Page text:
When the World’’s Fair came to Seattle in 1962, this corner of the Northwest finally landed on the international map. From April through October of that year ten million people, filled with space age wonder, visited this uppermost corner of the country. The Space Needle arose. The Project Mercury capsule that carried Alan Shepard into space was on display. The monorail, “the world’s first full-scale rapid-transit system,” took off. The World of Tomorrow exhibit, billed as a “21-minute tour of the future,” featured a giant spherical hydraulic elevator made of acrylic glass—called, fittingly, the Bubbleator. Count Basie performed; Lawrence Welk did, too. Jackson Pollock and Georgia O’Keeffe paintings hung in the Fine Arts Pavilion. Ed Sullivan did live broadcasts under the Space Needle. Elvis Presley visited and made a movie, It Happened at the World’s Fair. More than 50 years later, Jim Lynch tapped into this pivotal period for his novel Truth Like the Sun, and Book-It Repertory Theatre jumped at the chance to bring his Seattle-centric work to the stage.
“I wanted to write a novel that cut to the core of Seattle,” Lynch recently told Jane Jones, who adapted and is directing Truth Like the Sun for Book-It. “And the World’s Fair has always loomed in the recent past as this coming-out party for this young, ambitious city. The audacity of the fair is what struck me as quintessentially Seattle… so I wanted to mesh the fair with modern Seattle and see if I couldn’t come up with a storyline that could weave the two Seattles together into something illuminating.”
Truth Like the Sun is Lynch’s third novel, a political thriller firmly set in those two Seattles—the glory of the 1962 World’s Fair and the glory of 2001, in the gold rush technology boom times after Microsoft’s ascendency. The story is that of fictional Roger Morgan, a mastermind who brings the fair to Seattle, eager to make the city famous. The novel, and subsequent theatrical adaptation, blends that time in his life and forty years later when he’s running for mayor in hopes of bringing Seattle back to its former glory. Gumming up the works is an eager reporter, Helen Gulanos, who is looking into Morgan’s career to see who he really is and to see where his power comes from.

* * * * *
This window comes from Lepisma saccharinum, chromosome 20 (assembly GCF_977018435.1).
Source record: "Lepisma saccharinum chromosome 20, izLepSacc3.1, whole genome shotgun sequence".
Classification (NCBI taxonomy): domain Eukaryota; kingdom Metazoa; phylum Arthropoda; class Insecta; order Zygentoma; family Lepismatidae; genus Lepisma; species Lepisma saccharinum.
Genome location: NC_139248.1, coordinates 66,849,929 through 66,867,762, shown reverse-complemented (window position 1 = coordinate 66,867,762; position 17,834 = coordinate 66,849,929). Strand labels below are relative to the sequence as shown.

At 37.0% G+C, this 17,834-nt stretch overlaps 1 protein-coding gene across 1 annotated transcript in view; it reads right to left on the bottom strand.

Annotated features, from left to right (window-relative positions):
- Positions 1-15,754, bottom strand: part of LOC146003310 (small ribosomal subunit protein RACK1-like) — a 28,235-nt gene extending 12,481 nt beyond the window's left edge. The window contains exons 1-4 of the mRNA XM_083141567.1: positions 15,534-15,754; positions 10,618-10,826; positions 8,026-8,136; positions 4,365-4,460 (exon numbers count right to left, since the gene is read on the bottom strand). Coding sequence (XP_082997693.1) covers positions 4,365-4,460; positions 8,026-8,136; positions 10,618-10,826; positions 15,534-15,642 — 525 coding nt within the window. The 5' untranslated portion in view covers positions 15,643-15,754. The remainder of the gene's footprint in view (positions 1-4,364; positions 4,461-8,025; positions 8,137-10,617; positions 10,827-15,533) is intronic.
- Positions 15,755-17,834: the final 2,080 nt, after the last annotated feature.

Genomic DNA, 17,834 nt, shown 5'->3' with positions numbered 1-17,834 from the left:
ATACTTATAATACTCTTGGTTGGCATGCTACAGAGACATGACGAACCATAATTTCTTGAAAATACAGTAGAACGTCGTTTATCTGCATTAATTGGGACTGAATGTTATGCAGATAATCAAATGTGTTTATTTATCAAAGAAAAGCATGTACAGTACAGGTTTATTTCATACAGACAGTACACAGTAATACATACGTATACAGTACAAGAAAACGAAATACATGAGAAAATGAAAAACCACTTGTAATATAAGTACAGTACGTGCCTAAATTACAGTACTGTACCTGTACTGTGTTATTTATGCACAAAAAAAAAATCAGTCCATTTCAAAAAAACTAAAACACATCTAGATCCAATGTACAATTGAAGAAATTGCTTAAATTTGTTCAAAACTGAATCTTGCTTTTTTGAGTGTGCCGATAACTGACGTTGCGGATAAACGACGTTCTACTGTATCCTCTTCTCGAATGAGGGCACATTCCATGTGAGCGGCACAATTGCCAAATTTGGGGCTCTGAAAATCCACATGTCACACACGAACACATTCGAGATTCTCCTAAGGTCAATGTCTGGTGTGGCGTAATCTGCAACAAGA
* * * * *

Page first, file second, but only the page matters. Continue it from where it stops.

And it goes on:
“There is much marveling to be done as Truth Like the Sun unfolds,” wrote The New York Times. The Dallas Morning News called Lynch’s work, “taut and accomplished,” while The London Independent raved, Lynch is “a consummate stylist.”
No one hailed the work louder than Book-It, which quickly snapped up the rights to produce the work on stage. “You write about our region and community from an insider’s perspective,” Jones recently told Lynch in an Encore Arts Program article. “You’re local… and your narrative really suits the Book-It style… You write people we either think we know or want to know.”
Book-It is staging the production about the World’s Fair at the Seattle Center, itself created for the World’s Fair. Adapted from the novel by Jones and Kevin McKeon, it stars Chris Ensweiler as Roger Morgan and Jennifer Lee Taylor as Helen Gulanos. The cast also includes Northern Exposure alum Cynthia Geary, McKeon, and Chad Kelderman, amongst others. “Putting the fair on stage has probably been the trickiest,” Jones admitted. “We have a cast of 15 and are representing an event that drew 115,000 people a day at closing. But we like challenges, and a lot of really smart artists are spending a lot of time making those impressions.”
Book-It has long been impressed with Lynch, a former Seattle Times reporter and current Olympia resident. With Truth Like the Sun up and running, the company has officially staged all three of Lynch’s novels. His 2006 debut, The Highest Tide, is a coming-of-age novel set along the tide flats of south Puget Sound. Book-It staged it in 2008. Border Songs, about a border patrol agent along the rural western end of the U.S.-Canada border, was published in 2009, and won the Washington State Book Award for Fiction. Book-It staged that production to rave reviews in 2011. And now, running on stage through May 18, is Truth Like the Sun, another Lynch play that places him firmly on Book-It’s theatre map. There, right next to the Space Needle.